ADA Lawsuits | What you should know
Title II and Title III of the Americans with Disabilities Act requires most almost all entities to make its services, products, and facilities accessible to individuals with disabilities.
Title II prohibits state and local governments from denying participation in any programs, benefits, activities, or services because of a disability. Examples of programs, benefits, activities, and services include DMVs, public parks, public schools, sidewalks, crosswalks, curbcut systems, and courthouses. These cases can involve physical barriers in buildings that prevent access to individuals with mobility disabilities and what we call “programmatic access” barriers — state and local governments are required to modify their policies, practices, and procedures to allow people with disabilities to participate. An example of programmatic access is a city providing real-time closed captioning for all COVID briefings during press conferences so that deaf citizens will receive necessary information or a community college providing testing accommodations to a blind student who needs a Braille device and more time to complete exams.
Title III of the ADA prohibits discrimination on the basis of a disability in the activities of places of public accommodation. This includes businesses that are open to the public and fall into one of the twelve categories listed in the ADA, such as restaurants, hotels, movie theaters, schools, recreational facilities, daycare facilities, doctors’ offices, stadiums, and more.
ADA Lawsuits: Frequently asked questions
What is the American with Disabilities Act definition?
The ADA is a civil rights law that prohibits discrimination against individuals with disabilities in all areas of public life. The purpose of the law is to protect the rights of individuals with disabilities by ensuring they are provided equal opportunities when it comes to public accommodations, employment, transportation, state and local government services, and telecommunications.
What is considered a Place of Public Accommodation under the American with Disabilities Act?
- an inn, hotel, motel, or other places of lodging, except for an establishment located within a building that contains not more than five rooms for rent or hire and that is actually occupied by the proprietor of such establishment as the residence of such proprietor;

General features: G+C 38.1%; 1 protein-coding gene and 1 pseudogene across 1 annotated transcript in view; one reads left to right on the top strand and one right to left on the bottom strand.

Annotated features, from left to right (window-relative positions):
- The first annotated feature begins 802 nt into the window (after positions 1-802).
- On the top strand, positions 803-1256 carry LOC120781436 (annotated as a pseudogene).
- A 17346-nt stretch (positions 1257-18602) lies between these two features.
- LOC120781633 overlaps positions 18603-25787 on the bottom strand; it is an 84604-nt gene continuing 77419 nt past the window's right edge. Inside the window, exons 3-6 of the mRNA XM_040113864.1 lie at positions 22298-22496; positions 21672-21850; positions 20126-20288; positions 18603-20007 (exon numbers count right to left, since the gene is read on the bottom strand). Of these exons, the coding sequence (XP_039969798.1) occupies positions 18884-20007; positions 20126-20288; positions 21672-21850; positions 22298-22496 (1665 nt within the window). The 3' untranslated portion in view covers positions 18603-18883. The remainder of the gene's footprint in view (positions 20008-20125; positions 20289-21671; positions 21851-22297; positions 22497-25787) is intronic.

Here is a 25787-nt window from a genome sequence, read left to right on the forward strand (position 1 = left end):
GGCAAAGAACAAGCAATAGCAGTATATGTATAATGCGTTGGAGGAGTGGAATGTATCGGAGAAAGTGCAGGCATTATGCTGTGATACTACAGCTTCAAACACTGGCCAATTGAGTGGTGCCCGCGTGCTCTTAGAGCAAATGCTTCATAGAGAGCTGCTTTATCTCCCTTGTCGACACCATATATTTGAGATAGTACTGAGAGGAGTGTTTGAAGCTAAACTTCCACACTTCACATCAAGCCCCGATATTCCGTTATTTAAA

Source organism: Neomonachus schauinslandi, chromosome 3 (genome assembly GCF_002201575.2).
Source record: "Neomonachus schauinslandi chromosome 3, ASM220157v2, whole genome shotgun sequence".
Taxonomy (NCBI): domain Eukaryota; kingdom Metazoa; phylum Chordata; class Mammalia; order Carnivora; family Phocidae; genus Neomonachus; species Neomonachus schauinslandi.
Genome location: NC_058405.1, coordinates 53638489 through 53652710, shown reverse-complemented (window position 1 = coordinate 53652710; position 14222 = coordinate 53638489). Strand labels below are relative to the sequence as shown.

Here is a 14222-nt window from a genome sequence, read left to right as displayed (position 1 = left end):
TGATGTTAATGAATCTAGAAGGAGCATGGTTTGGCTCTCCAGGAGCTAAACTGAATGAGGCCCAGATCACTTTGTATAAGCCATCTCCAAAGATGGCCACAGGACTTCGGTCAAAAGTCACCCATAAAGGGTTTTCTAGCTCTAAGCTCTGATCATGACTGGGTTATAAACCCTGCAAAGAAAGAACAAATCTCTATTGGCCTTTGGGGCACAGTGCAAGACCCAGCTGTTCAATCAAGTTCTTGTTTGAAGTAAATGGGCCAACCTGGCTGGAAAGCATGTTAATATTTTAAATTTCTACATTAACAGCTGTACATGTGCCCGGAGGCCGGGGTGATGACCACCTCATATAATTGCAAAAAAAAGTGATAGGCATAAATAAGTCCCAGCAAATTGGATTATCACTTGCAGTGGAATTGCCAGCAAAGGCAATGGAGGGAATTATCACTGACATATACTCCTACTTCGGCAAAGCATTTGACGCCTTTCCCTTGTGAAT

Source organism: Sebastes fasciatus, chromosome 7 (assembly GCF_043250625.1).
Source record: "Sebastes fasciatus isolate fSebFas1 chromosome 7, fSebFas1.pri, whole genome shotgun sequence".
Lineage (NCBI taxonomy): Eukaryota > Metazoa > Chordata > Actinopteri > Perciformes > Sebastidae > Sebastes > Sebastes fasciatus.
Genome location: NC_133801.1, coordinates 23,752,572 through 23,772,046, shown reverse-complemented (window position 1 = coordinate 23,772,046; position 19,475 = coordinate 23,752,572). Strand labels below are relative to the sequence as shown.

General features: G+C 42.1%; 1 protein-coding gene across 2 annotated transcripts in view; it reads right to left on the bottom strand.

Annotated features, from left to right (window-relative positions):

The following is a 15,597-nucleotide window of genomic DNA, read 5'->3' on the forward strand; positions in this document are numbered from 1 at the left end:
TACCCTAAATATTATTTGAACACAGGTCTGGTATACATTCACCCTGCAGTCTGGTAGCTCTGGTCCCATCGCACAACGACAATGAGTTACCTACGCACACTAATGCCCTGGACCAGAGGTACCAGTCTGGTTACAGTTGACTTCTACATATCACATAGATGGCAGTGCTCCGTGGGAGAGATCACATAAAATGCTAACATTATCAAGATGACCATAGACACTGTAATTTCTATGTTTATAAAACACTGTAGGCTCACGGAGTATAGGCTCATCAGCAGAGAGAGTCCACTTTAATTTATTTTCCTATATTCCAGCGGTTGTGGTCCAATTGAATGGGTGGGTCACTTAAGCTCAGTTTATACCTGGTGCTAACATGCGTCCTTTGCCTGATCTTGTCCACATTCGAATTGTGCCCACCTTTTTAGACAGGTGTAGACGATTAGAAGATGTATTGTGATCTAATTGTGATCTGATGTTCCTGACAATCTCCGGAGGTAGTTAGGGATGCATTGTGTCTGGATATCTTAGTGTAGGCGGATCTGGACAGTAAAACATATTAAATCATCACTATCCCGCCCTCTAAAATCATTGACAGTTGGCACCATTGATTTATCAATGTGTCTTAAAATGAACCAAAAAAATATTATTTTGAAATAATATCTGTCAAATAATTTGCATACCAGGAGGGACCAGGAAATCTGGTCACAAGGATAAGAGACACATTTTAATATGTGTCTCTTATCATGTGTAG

- a restaurant, bar, or other establishment serving food or drink;
- a motion picture house, theater, concert hall, stadium, or other places of exhibition or entertainment;
- an auditorium, convention center, lecture hall, or other places of public gathering;
- a bakery, grocery store, clothing store, hardware store, shopping center, or other sales or rental establishment;
- a laundromat, dry-cleaner, bank, barbershop, beauty shop, travel service, shoe repair service, funeral parlor, gas station, the office of an accountant or lawyer, pharmacy, insurance office, professional office of a health care provider, hospital, or other service establishments;
- a terminal, depot, or other station used for specified public transportation;
- a museum, library, gallery, or other places of public display or collection;
- a park, zoo, amusement park, or other places of recreation;
- a nursery, elementary, secondary, undergraduate, or postgraduate private school, or other places of education;
- a daycare center, senior citizen center, homeless shelter, food bank, adoption agency, or other social service center establishment; and
- a gymnasium, health spa, bowling alley, golf course, or other places of exercise or recreation.
Does a service animal fall under the ADA?
Yes. Under the ADA, a service animal is defined as a dog that has been individually trained to do work or perform tasks for an individual with a disability. The task(s) performed by the dog must be directly related to the person’s disability.
Are emotional support animals considered service animals under the ADA?
Who is responsible for implementing the requirements of Title II and III?
The Department of Justice has been tasked with adopting and publishing standards.
Who is responsible for implementing the requirements for public transit?
When public transit is at issue, the Department of Transportation, through the Federal Transit Administration, is the agency responsible for setting standards and adopting regulations to implement the requirements of the ADA.
Who is responsible for implementing the requirements for architecture and design?
For physical/architectural barriers under either Title II or Title III, applicable standards depend on the date of construction or alteration. The 2010 ADA Standards for Accessible Design are the most recent set of standards and apply to construction/alterations after March 15, 2012. Prior to that, the 1991 ADA Standards for Accessible Design were in effect. Both sets of standards are available here.
Do Titles II and III address communications with people with disabilities?
Yes. Both Title II and Title III require effective communication with people with communication disabilities.
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